A growth plan should emphasize how you will reproduce your previous successes. Rather than hypothesize about potential new markets or products, a growth-stage entrepreneur needs to think about making his or her operation conform to rigorous financial and operating standards while implementing repeatable policies and procedures.

Where the start-up plan may have a few sections on research and development, a growth plan should focus on your company's rollout and expansion. A fundable growth plan will be heavy on operational details such as staffing, sales, marketing and production. In the start-up phase, important financial ratios like gross margin are a poor guess at best, and a happy fantasy at worst. A growing business, however, has the advantage of using real operating results to project future growth. Any growth-stage funding plan should reflect actual results whenever possible.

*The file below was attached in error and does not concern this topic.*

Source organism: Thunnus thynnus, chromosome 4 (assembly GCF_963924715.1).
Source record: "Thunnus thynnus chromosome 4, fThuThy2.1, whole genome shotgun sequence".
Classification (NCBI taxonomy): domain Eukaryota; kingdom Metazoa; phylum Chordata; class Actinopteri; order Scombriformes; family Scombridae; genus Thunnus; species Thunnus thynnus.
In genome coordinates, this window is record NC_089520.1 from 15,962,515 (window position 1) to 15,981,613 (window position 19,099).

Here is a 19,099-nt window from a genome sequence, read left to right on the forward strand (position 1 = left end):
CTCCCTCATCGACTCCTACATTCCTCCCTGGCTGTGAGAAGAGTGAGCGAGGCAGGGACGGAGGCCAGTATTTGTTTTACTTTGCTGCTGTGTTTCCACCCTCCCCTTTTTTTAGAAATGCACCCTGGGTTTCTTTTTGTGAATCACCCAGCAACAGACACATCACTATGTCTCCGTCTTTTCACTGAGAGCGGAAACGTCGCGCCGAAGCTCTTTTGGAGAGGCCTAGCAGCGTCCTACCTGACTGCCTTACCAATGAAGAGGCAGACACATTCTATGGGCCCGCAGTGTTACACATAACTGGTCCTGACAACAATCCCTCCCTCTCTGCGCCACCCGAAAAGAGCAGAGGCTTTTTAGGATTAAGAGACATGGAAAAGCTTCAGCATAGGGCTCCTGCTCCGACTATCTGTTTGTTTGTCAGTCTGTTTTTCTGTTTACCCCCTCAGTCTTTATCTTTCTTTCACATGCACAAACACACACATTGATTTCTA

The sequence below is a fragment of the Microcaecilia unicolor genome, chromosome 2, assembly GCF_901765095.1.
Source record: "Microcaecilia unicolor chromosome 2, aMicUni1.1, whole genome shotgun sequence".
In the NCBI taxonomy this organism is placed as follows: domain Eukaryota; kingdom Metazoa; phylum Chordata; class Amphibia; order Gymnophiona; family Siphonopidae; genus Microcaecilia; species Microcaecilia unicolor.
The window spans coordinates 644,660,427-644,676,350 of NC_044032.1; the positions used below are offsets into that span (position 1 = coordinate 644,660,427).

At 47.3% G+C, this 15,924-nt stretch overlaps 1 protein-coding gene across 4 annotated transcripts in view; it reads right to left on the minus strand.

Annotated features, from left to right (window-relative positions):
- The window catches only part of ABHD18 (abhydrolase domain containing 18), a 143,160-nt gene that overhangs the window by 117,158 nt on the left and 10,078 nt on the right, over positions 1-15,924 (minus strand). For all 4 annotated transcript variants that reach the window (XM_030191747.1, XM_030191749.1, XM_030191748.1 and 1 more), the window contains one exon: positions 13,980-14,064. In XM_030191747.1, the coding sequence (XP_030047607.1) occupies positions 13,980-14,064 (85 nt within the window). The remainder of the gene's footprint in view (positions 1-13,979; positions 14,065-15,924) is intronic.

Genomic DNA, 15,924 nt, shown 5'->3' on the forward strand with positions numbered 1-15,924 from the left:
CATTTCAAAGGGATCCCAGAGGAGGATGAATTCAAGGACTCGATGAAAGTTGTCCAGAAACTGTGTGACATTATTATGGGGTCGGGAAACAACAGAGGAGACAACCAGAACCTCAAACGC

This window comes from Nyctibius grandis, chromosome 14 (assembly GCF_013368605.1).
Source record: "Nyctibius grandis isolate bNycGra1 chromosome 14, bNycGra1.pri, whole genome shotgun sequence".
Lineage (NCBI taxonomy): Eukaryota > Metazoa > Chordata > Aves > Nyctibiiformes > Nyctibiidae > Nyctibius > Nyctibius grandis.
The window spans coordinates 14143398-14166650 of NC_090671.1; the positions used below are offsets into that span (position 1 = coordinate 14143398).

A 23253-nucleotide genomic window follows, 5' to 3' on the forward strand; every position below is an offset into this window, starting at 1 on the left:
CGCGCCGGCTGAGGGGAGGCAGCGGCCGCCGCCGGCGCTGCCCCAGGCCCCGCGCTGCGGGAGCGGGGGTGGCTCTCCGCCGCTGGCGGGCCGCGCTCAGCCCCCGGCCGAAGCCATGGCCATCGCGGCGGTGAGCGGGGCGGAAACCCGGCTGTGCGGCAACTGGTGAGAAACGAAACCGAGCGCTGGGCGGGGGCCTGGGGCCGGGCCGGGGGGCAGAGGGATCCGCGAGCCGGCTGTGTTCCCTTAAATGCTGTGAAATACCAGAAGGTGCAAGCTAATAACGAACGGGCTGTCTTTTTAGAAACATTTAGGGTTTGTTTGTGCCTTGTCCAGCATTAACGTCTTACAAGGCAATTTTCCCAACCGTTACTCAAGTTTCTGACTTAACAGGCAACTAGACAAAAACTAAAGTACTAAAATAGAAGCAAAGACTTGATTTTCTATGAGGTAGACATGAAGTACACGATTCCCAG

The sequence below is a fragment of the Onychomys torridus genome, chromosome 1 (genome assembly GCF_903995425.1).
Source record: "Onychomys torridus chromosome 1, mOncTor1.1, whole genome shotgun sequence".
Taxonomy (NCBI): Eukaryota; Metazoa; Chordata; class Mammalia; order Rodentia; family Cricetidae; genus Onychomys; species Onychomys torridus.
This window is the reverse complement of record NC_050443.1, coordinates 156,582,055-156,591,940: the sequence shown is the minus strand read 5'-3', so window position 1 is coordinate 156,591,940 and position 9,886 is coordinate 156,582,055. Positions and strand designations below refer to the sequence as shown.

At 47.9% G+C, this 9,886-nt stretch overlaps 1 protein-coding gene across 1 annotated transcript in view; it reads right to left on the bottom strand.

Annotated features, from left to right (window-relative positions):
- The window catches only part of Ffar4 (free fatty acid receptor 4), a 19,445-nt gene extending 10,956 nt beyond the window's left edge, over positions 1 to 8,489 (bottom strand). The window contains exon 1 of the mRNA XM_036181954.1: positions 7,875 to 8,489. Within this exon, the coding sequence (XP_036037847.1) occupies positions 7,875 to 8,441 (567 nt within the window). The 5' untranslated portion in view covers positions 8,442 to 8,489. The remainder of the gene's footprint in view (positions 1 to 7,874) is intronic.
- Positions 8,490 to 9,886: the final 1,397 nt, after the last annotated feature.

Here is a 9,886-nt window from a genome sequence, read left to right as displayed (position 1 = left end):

Further, the level of financial detail available to--and expected from--a growing business is beyond anything a start-up could dream. How many prospects turn into customers? How many service staff does it take to support 100 accounts? How much will the phone bill be? Specific answers to these kinds of detailed questions are vital to the credibility of a growth plan, and they should replace the broad assumptions inherent in all start-up plans.